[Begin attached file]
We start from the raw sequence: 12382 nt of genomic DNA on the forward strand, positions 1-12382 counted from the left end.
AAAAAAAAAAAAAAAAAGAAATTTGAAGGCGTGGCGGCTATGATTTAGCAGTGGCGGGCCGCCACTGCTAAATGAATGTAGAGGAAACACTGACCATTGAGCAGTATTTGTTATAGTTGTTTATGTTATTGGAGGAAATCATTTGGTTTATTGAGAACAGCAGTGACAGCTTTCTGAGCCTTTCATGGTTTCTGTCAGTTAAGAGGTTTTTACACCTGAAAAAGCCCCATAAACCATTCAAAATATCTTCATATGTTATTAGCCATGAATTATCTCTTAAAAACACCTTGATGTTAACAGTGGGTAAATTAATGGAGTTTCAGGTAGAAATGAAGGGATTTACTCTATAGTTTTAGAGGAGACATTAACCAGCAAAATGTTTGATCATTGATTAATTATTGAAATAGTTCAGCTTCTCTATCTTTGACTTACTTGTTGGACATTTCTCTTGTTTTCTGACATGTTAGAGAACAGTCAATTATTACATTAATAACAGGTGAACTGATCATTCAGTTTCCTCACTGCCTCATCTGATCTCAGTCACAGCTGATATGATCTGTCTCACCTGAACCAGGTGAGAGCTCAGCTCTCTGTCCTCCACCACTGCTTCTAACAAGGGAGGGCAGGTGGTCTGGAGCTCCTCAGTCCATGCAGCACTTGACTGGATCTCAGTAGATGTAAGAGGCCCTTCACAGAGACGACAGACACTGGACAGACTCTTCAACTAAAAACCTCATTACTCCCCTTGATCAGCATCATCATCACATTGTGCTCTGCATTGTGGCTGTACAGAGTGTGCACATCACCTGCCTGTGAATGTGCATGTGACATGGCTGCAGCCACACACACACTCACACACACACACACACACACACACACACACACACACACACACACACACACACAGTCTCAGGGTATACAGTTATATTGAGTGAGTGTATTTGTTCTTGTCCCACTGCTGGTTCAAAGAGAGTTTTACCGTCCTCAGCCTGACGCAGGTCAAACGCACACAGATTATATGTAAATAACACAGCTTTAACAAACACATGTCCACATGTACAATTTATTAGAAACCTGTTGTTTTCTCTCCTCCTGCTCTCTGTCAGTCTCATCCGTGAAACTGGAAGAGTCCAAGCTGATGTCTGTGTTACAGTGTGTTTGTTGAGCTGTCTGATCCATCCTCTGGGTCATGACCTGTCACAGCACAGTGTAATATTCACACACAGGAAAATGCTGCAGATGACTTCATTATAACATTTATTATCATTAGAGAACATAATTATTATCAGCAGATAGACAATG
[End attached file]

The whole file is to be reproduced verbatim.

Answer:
We start from the raw sequence: 12382 nt of genomic DNA on the forward strand, positions 1-12382 counted from the left end.
AAAAAAAAAAAAAAAAAGAAATTTGAAGGCGTGGCGGCTATGATTTAGCAGTGGCGGGCCGCCACTGCTAAATGAATGTAGAGGAAACACTGACCATTGAGCAGTATTTGTTATAGTTGTTTATGTTATTGGAGGAAATCATTTGGTTTATTGAGAACAGCAGTGACAGCTTTCTGAGCCTTTCATGGTTTCTGTCAGTTAAGAGGTTTTTACACCTGAAAAAGCCCCATAAACCATTCAAAATATCTTCATATGTTATTAGCCATGAATTATCTCTTAAAAACACCTTGATGTTAACAGTGGGTAAATTAATGGAGTTTCAGGTAGAAATGAAGGGATTTACTCTATAGTTTTAGAGGAGACATTAACCAGCAAAATGTTTGATCATTGATTAATTATTGAAATAGTTCAGCTTCTCTATCTTTGACTTACTTGTTGGACATTTCTCTTGTTTTCTGACATGTTAGAGAACAGTCAATTATTACATTAATAACAGGTGAACTGATCATTCAGTTTCCTCACTGCCTCATCTGATCTCAGTCACAGCTGATATGATCTGTCTCACCTGAACCAGGTGAGAGCTCAGCTCTCTGTCCTCCACCACTGCTTCTAACAAGGGAGGGCAGGTGGTCTGGAGCTCCTCAGTCCATGCAGCACTTGACTGGATCTCAGTAGATGTAAGAGGCCCTTCACAGAGACGACAGACACTGGACAGACTCTTCAACTAAAAACCTCATTACTCCCCTTGATCAGCATCATCATCACATTGTGCTCTGCATTGTGGCTGTACAGAGTGTGCACATCACCTGCCTGTGAATGTGCATGTGACATGGCTGCAGCCACACACACACTCACACACACACACACACACACACACACACACACACACACACACACACACACACAGTCTCAGGGTATACAGTTATATTGAGTGAGTGTATTTGTTCTTGTCCCACTGCTGGTTCAAAGAGAGTTTTACCGTCCTCAGCCTGACGCAGGTCAAACGCACACAGATTATATGTAAATAACACAGCTTTAACAAACACATGTCCACATGTACAATTTATTAGAAACCTGTTGTTTTCTCTCCTCCTGCTCTCTGTCAGTCTCATCCGTGAAACTGGAAGAGTCCAAGCTGATGTCTGTGTTACAGTGTGTTTGTTGAGCTGTCTGATCCATCCTCTGGGTCATGACCTGTCACAGCACAGTGTAATATTCACACACAGGAAAATGCTGCAGATGACTTCATTATAACATTTATTATCATTAGAGAACATAATTATTATCAGCAGATAGACAATG